Senator Rand Paul (R-Ky.), in light of recent government spying scandals, will introduce legislation to strengthen Americans’ 4th Amendment protections against privacy intrusions.
Paul’s Fourth Amendment Preservation and Protection Act of 2013 would extend 4th Amendment guarantees to electronic communications and require specific warrants, granted by judges, in order to obtain electronic communication information.
“In today’s high-tech world, we must ensure that all forms of communication are protected. Yet government has eroded protecting the Fourth Amendment over the past few decades, especially when applied to electronic communications and third party providers,” Paul said in a press release announcing the bill last month. “Congress has passed a variety of laws that decimate our Fourth Amendment protections. In effect, it means that Americans can only count on Fourth Amendment protections if they don’t use e-mail, cell phones, the Internet, credit cards, libraries, banks, or other forms of modern finance and communications.”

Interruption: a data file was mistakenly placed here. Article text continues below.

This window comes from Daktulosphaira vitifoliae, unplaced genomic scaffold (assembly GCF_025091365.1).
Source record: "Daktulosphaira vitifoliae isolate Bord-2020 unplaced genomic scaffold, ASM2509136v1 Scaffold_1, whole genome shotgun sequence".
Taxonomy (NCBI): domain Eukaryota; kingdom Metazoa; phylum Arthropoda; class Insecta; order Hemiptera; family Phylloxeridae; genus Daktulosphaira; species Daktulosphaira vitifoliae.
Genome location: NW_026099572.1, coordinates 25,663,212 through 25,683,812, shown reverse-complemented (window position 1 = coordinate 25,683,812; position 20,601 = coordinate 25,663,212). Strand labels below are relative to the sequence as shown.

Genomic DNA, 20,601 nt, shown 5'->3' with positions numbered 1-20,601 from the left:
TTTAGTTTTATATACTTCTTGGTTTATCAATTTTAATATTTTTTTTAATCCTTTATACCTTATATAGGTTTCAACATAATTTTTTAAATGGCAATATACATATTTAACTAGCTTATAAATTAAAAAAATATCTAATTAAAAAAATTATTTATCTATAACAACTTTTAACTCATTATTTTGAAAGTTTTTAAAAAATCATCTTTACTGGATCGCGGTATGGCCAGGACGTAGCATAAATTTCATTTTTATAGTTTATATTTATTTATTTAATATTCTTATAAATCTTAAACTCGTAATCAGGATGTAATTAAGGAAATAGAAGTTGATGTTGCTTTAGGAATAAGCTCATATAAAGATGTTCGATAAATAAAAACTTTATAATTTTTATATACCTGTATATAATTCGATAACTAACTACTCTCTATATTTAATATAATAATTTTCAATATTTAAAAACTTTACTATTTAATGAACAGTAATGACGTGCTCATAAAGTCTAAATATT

The legislation, which will be introduced when the Senate returns to session on June 7, would provide protections that could have prevented abuses such as the recently revealed secret seizure of call records of millions of Americans, without warrant or probable cause, by the National Security Agency, according to the Senator.
“The bill restores our Constitutional rights and declares that the Fourth Amendment shall not be construed to allow any agency of the United States government to search the phone records of Americans without a warrant based on probable cause,” he said.